Azteca Foods celebrates 50 years
From making history at the Smithsonian to a major sale (and eventual buy-back) with Pillsbury, Azteca Foods reflects on unconventional journey and thanks all those who made this landmark anniversary possible
Chicago-born, minority-owned, female-led Azteca Foods celebrates its 50th anniversary this year, signifying a milestone of achievement for the family business, which has flourished from humble beginnings into a multi-million dollar operation.
Azteca Foods commemorates its 50th anniversary throughout 2020, highlighting cherished moments of the past, revealing intimate glimpses of its social, community and economic impact, while providing a glimpse into its future, unveiling future plans for new products and initiatives.
Azteca is known for its Soft & Tender flour tortillas and its exclusive Flaky and Crispy Baked Salad Shell, found in the refrigerated section of most major grocers. Azteca also supplies freshly made products to the Food Service and Industrial channels.
“In 50 long and short years, Azteca Foods grew beyond anything I could have ever dreamed,” said Art Velasquez, founder and owner of Azteca Foods. “At the beginning, we just wanted to make the freshest, most authentic Mexican foods possible, while giving back to the community. Now here we are, 50 years later reflecting on such a momentous occasion, and we share this success with everyone who worked with us and supported our mission of bringing sunshine into peoples’ lives.
Art Velasquez, the son of a migrant laborer, founded Azteca Foods in 1970 with nine other Mexican-American friends who were all part of the Azteca Lions Club. Fueled with a passion for delivering traditional, quality Mexican foods to audiences outside their own neighborhood, the group initially began selling their tortillas to restaurants and small distributors in and around the Chicago area, delivering products at all hours of the day and night, at times, out of the family’s station wagon, with 6 children in tow. Over time, Azteca made its way into the refrigerated section of grocery stores, not only throughout Illinois but in states across America.
Through the years, we saw the Chicago community grow alongside us,” said Velasquez. “Without such a loyal support system here, I’m not sure we would have been able to scale so tremendously into other areas. Reflecting on how far we’ve come as a business and as an extended family with hundreds of staff members is something I will never take for granted.”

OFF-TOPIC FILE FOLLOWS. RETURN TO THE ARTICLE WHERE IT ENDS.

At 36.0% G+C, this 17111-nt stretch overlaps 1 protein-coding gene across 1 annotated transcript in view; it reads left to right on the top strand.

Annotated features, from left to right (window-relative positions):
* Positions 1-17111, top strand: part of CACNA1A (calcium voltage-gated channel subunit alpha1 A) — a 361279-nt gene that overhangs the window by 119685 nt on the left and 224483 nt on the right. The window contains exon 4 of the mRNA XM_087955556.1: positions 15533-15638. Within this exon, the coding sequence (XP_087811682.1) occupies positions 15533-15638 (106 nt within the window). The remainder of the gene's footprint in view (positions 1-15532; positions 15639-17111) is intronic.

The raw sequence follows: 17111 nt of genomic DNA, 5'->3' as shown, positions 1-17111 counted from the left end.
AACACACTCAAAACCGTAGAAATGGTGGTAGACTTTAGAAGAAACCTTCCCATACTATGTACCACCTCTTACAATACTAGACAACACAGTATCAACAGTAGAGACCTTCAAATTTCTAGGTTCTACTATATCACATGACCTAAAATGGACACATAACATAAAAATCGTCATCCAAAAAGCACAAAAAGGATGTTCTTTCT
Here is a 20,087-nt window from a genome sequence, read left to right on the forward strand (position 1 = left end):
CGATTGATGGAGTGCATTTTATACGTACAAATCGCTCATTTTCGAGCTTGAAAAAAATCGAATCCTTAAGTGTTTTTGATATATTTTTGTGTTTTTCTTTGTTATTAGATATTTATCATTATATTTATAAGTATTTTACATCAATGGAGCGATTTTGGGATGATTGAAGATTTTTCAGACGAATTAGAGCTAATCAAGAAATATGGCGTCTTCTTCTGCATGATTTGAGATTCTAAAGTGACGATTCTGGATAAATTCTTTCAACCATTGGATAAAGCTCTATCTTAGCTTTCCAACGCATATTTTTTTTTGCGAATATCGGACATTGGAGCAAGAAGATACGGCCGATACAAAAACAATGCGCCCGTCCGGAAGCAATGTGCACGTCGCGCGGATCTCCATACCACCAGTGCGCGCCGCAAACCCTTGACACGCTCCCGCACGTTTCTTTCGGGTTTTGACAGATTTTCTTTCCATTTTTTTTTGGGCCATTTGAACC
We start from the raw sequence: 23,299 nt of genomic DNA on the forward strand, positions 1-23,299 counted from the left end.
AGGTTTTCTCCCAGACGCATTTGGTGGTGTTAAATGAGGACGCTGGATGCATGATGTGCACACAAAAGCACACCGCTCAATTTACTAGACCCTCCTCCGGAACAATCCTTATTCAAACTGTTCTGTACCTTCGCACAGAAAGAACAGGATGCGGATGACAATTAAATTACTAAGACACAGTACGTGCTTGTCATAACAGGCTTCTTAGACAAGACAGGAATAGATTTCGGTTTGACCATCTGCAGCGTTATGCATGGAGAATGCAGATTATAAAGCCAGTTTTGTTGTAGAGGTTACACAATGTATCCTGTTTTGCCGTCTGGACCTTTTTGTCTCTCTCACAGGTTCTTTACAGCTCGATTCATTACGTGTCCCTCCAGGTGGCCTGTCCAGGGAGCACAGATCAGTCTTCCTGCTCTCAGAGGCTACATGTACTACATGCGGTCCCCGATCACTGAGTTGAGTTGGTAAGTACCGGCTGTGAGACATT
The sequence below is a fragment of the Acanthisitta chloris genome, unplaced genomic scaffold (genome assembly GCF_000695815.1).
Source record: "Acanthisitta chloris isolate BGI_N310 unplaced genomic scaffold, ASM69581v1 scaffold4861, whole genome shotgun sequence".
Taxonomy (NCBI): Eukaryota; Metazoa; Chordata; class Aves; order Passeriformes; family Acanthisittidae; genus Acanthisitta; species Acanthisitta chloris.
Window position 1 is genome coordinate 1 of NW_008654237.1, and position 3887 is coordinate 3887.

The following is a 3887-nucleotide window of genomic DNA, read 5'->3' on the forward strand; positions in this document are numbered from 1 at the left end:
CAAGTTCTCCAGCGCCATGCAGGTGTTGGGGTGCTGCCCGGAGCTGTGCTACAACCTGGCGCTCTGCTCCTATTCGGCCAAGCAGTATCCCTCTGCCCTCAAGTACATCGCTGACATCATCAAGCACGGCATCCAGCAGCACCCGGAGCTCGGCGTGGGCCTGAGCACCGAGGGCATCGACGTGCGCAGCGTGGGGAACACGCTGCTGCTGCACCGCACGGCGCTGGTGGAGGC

In 1984, the business sold to Pillsbury, with Velasquez remaining on as president. Pillsbury invested heavily into the brand, but Art and his wife Joanne ultimately purchased the company back from Pillsbury in 1989, bringing it home to Chicago once again. Today, three generations of the Velasquez family work for the company, led by their daughter, Renee Velasquez-Togher, as the company’s CEO, operating multiple plants in the Midwest.
“We owe many thanks to our Azteca family,” said the Velasquez’s. “Our staff, their loved ones, some of whom met at Azteca Foods and went on to have Azteca juniors. Our customers, suppliers, brokers, and ultimately our consumers who brought us to their dinner tables for decades. This was not a one-person job and it never could be.”
Azteca Foods became more than a household name; it became an industry game-changer. Currently, being honored and displayed at the Smithsonian Institute, Azteca Foods is recognized as a pioneer company for bringing ethnic foods into mainstream American culture.
In 1999, Azteca partnered with a small tortilla company in Spain, building a successful international tortilla company before selling the business in 2015. Still today, Azteca is sold and packaged in eight different languages.
As 2020 progresses, Azteca Foods will showcase pivotal stories, roll out new products, and unveil more about the people inside and outside of the company who have been integral to its growth and success. After 50 years of service and countless untold tales, Art & Joanne and their family hope the anniversary year serves as a way to bring even more people together, creating an Azteca moment not only at every meal, but in the community. The Velasquez family aims to continue bridging communities together, establishing new jobs, spreading economic impact and creating cultural awareness and educational opportunities for years to come.